World travel hasn’t been too easy to do during the past few years. But some intrepid explorers keep searching out new horizons. Fired by fascination, they journey all over the globe, learning and sharing whatever they can, absorbing and synthesizing traditions, and making unlikely connections. guUs is an artist like that — a legitimately worldly musician who has brought his curiosity (and his songbook) wherever he’s gone. Originally from the Netherlands, he’s immersed himself in the musical traditions of his former home of London. While he currently calls San Francisco home, he has a deep fascination with New Orleans and the American South.
All those influences and more are audible in the music guUs makes: a gorgeous fusion of Old World art song, sophisticated jazz, experimental Tom Waits-style blues, touches of psychedelia, the cutting edge of prog, the storytelling sensitivity of Broadway and the West End theater, and spirituals and early gospel, that all takes influence from artists like Robert Johnson, John Coltrane, and Otis Redding. Except for collaborations on sax and with African drummers on the rhythm section, guUs does it all himself: writes the lyrics, sings the songs, directs the videos, and plays all instruments. Every guUs track is an adventure; every song documents a push beyond the artist’s previously established limits. Yet somehow, guUs never sounds restless. No matter how much he plays with rhythm, melody, and expectations, nothing is ever forced. His recordings are self-contained worlds, absorbing, complete, and full of color.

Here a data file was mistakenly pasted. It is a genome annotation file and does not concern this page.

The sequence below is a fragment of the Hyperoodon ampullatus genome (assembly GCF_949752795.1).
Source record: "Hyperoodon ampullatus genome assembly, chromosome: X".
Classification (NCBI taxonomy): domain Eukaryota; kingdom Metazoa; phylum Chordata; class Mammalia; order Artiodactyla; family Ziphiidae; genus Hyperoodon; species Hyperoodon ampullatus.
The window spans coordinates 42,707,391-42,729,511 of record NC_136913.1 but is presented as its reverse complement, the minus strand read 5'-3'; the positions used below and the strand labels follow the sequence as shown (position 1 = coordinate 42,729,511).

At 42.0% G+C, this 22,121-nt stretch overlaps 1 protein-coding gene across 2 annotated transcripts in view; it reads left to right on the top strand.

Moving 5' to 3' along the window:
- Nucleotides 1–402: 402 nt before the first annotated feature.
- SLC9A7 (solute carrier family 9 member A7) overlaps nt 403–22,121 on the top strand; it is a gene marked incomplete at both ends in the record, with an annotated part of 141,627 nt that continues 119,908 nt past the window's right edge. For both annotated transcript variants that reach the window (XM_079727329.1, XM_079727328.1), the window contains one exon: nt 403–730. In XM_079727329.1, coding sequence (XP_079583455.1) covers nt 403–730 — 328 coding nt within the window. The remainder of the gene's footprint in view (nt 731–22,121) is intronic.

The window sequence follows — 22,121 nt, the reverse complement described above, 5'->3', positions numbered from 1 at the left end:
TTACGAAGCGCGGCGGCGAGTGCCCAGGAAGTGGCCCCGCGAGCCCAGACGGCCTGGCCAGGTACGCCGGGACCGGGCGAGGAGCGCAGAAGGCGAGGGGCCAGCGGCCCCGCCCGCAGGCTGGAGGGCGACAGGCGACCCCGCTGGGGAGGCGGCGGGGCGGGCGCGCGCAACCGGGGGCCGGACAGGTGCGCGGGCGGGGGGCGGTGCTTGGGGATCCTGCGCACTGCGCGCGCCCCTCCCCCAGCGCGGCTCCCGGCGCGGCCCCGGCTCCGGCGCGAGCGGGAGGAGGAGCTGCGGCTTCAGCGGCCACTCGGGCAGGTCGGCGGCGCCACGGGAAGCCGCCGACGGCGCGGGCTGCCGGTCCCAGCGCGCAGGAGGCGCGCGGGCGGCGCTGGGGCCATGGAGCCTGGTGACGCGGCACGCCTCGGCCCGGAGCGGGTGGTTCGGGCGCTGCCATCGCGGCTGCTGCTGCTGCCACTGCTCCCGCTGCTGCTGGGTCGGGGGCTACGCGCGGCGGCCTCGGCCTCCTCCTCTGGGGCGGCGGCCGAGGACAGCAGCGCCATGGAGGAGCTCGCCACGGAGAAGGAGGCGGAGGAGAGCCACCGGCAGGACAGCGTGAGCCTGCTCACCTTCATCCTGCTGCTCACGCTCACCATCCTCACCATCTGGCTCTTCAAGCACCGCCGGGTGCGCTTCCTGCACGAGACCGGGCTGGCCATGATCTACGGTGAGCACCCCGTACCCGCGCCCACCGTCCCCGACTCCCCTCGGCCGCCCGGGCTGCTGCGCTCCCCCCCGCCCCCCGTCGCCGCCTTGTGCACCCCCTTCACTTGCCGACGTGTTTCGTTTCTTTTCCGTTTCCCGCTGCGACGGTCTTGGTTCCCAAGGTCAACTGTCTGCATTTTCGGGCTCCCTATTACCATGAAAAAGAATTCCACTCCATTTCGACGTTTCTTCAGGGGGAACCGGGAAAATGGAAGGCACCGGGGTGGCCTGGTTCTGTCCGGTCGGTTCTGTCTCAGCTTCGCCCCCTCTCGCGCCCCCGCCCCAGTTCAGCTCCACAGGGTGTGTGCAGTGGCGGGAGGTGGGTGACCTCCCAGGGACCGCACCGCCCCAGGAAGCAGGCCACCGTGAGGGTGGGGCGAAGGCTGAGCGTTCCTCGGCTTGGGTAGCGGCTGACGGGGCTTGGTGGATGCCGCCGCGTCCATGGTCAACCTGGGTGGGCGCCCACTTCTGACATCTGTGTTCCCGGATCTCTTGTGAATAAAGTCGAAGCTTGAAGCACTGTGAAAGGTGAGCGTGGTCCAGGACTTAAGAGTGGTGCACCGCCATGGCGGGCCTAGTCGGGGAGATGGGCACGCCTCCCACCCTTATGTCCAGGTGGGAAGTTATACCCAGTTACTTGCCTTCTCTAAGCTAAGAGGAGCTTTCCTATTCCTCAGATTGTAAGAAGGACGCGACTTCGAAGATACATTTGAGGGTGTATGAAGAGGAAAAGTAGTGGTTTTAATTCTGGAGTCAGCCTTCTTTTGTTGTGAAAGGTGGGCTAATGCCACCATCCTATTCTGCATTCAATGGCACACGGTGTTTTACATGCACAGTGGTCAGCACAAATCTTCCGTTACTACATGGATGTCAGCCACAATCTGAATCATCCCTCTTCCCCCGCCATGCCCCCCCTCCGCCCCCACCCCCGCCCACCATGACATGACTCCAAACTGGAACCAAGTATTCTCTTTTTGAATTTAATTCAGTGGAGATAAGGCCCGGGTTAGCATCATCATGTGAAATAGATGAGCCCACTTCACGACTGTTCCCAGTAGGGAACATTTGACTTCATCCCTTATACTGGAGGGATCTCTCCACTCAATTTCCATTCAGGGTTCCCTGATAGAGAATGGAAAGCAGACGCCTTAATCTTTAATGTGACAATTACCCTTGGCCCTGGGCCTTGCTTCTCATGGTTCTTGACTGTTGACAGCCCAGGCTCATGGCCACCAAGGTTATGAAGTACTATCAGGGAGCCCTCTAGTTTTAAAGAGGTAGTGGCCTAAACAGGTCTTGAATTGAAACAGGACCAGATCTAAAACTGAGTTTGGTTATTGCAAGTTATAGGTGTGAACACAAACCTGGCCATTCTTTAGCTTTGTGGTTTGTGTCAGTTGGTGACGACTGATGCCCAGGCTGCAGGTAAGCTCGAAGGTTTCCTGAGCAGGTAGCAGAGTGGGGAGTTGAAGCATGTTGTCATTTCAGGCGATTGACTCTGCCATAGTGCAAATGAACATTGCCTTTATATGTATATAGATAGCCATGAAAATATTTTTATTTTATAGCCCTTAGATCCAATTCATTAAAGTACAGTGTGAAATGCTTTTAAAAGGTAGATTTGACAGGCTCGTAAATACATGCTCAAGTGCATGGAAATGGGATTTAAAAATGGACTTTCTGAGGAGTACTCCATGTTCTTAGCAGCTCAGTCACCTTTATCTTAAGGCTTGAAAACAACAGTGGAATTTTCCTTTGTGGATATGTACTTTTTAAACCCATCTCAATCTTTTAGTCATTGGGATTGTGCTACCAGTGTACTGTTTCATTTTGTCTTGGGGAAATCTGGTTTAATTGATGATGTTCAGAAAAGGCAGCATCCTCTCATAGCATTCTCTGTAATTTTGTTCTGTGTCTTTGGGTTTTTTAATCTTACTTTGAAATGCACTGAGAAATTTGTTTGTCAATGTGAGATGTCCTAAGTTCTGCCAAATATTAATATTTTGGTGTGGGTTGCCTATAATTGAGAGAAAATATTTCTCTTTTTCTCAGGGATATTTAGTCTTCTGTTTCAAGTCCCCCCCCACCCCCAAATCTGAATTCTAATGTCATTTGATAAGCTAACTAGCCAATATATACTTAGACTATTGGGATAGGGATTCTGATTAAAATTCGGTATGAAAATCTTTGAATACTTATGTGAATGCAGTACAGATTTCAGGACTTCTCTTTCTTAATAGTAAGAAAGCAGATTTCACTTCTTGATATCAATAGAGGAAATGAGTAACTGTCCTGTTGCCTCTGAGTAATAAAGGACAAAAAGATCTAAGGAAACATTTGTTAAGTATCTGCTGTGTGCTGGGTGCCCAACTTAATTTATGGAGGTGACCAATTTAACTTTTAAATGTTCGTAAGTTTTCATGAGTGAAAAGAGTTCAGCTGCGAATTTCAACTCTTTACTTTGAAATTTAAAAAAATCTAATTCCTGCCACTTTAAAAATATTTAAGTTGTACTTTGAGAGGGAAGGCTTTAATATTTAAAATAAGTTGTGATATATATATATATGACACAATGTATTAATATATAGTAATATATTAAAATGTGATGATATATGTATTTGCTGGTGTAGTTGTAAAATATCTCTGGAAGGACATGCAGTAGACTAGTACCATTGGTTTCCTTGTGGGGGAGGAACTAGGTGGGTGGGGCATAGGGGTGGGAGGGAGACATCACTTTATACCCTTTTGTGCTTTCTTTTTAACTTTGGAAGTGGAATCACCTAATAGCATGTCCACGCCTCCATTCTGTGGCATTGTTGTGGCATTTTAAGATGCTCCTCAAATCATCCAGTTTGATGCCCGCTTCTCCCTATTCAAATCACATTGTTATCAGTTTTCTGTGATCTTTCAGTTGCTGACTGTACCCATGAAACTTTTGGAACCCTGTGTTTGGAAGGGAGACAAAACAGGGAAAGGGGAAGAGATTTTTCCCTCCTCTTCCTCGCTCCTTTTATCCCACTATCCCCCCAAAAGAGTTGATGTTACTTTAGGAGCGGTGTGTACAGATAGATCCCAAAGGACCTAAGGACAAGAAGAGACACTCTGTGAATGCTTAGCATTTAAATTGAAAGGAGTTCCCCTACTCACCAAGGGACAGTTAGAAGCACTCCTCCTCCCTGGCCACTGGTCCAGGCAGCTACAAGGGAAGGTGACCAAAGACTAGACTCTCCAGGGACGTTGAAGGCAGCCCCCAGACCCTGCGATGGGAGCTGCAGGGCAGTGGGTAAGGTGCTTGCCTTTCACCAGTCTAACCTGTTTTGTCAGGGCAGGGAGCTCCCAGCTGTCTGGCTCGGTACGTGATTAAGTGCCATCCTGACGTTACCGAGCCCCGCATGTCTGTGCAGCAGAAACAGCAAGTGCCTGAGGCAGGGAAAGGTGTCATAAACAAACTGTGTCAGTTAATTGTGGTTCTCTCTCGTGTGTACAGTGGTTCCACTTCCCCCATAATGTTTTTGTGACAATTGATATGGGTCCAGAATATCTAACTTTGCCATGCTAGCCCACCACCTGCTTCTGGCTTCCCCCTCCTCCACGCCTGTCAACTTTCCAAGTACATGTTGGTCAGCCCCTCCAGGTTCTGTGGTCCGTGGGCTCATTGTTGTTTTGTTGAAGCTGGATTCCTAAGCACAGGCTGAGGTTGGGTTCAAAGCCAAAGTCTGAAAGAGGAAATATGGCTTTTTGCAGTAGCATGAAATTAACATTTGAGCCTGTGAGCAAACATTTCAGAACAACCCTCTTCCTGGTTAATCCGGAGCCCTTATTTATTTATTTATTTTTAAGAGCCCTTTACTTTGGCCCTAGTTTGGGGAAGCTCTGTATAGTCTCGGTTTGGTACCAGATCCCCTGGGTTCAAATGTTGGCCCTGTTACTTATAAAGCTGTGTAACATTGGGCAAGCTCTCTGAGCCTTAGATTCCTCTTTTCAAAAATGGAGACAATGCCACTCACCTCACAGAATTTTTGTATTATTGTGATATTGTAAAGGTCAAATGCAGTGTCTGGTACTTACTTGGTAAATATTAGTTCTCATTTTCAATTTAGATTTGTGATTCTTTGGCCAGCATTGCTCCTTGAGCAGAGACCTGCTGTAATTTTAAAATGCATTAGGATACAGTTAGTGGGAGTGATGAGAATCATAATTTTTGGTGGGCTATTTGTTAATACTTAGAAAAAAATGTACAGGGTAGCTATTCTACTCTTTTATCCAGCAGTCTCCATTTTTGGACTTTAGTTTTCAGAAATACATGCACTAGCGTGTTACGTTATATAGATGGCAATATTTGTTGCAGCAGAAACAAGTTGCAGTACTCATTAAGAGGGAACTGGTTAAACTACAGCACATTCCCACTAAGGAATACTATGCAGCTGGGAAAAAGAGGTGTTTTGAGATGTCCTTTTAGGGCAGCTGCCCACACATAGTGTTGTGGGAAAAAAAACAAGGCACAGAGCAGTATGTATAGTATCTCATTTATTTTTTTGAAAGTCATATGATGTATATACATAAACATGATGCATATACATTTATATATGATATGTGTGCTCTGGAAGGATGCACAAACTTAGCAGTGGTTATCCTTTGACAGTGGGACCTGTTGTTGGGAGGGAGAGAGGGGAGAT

“Moonhangin Man” shows guUs’s commitment to experimentation, surprise, self-expression, and a sense of fun. The track is all smoothness. This is guUs at his most urbane, singing out his regrets over lost love and the art (and challenges) of letting go, all while keeping a hungry eye on the future.
There’s a ghostliness to the “Moonhangin Man” video, as the artist walks the deserted streets of London, exploring his old Mile End neighborhood after dark. Just short of Tredegar Square – near the old neighborhood of the famous killer Jack The Ripper – we watch him get into a driverless car, close the door, and cruise off to his next adventure.